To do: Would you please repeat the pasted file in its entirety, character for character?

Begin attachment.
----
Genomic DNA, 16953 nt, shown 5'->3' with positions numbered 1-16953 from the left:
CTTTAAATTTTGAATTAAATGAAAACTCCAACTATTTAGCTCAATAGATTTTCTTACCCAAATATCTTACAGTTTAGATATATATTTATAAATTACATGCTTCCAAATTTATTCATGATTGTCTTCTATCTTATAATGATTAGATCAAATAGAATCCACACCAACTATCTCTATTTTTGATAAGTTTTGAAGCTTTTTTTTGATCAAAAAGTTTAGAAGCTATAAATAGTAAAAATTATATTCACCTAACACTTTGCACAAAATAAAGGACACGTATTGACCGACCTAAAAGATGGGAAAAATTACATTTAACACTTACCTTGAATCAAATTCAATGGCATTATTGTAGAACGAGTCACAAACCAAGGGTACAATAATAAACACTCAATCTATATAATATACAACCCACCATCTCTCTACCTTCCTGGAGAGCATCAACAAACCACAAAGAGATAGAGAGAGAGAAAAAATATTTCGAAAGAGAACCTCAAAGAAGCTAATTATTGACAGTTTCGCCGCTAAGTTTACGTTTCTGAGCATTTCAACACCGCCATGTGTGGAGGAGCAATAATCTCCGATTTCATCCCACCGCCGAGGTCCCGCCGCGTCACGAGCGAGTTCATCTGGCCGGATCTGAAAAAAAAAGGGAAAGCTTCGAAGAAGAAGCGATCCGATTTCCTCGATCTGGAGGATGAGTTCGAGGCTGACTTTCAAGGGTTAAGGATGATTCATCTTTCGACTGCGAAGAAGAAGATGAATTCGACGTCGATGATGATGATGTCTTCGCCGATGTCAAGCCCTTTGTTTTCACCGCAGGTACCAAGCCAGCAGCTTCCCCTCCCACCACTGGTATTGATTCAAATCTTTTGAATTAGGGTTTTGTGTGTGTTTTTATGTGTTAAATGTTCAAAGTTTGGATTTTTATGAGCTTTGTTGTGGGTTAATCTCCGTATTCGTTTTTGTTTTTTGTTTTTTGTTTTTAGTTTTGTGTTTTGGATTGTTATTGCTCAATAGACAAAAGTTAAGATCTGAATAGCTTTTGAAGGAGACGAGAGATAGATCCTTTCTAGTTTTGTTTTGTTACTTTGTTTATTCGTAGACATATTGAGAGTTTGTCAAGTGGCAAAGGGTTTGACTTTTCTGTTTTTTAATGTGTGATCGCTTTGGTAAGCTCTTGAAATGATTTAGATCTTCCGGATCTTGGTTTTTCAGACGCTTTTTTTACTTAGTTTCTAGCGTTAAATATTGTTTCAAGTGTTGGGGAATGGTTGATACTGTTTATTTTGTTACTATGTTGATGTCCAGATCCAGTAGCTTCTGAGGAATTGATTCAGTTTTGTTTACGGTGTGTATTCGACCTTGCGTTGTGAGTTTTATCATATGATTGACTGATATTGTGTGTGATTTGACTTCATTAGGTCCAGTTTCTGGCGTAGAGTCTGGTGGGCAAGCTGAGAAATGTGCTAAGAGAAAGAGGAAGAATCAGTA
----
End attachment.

Genomic DNA, 16953 nt, shown 5'->3' with positions numbered 1-16953 from the left:
CTTTAAATTTTGAATTAAATGAAAACTCCAACTATTTAGCTCAATAGATTTTCTTACCCAAATATCTTACAGTTTAGATATATATTTATAAATTACATGCTTCCAAATTTATTCATGATTGTCTTCTATCTTATAATGATTAGATCAAATAGAATCCACACCAACTATCTCTATTTTTGATAAGTTTTGAAGCTTTTTTTTGATCAAAAAGTTTAGAAGCTATAAATAGTAAAAATTATATTCACCTAACACTTTGCACAAAATAAAGGACACGTATTGACCGACCTAAAAGATGGGAAAAATTACATTTAACACTTACCTTGAATCAAATTCAATGGCATTATTGTAGAACGAGTCACAAACCAAGGGTACAATAATAAACACTCAATCTATATAATATACAACCCACCATCTCTCTACCTTCCTGGAGAGCATCAACAAACCACAAAGAGATAGAGAGAGAGAAAAAATATTTCGAAAGAGAACCTCAAAGAAGCTAATTATTGACAGTTTCGCCGCTAAGTTTACGTTTCTGAGCATTTCAACACCGCCATGTGTGGAGGAGCAATAATCTCCGATTTCATCCCACCGCCGAGGTCCCGCCGCGTCACGAGCGAGTTCATCTGGCCGGATCTGAAAAAAAAAGGGAAAGCTTCGAAGAAGAAGCGATCCGATTTCCTCGATCTGGAGGATGAGTTCGAGGCTGACTTTCAAGGGTTAAGGATGATTCATCTTTCGACTGCGAAGAAGAAGATGAATTCGACGTCGATGATGATGATGTCTTCGCCGATGTCAAGCCCTTTGTTTTCACCGCAGGTACCAAGCCAGCAGCTTCCCCTCCCACCACTGGTATTGATTCAAATCTTTTGAATTAGGGTTTTGTGTGTGTTTTTATGTGTTAAATGTTCAAAGTTTGGATTTTTATGAGCTTTGTTGTGGGTTAATCTCCGTATTCGTTTTTGTTTTTTGTTTTTTGTTTTTAGTTTTGTGTTTTGGATTGTTATTGCTCAATAGACAAAAGTTAAGATCTGAATAGCTTTTGAAGGAGACGAGAGATAGATCCTTTCTAGTTTTGTTTTGTTACTTTGTTTATTCGTAGACATATTGAGAGTTTGTCAAGTGGCAAAGGGTTTGACTTTTCTGTTTTTTAATGTGTGATCGCTTTGGTAAGCTCTTGAAATGATTTAGATCTTCCGGATCTTGGTTTTTCAGACGCTTTTTTTACTTAGTTTCTAGCGTTAAATATTGTTTCAAGTGTTGGGGAATGGTTGATACTGTTTATTTTGTTACTATGTTGATGTCCAGATCCAGTAGCTTCTGAGGAATTGATTCAGTTTTGTTTACGGTGTGTATTCGACCTTGCGTTGTGAGTTTTATCATATGATTGACTGATATTGTGTGTGATTTGACTTCATTAGGTCCAGTTTCTGGCGTAGAGTCTGGTGGGCAAGCTGAGAAATGTGCTAAGAGAAAGAGGAAGAATCAGTA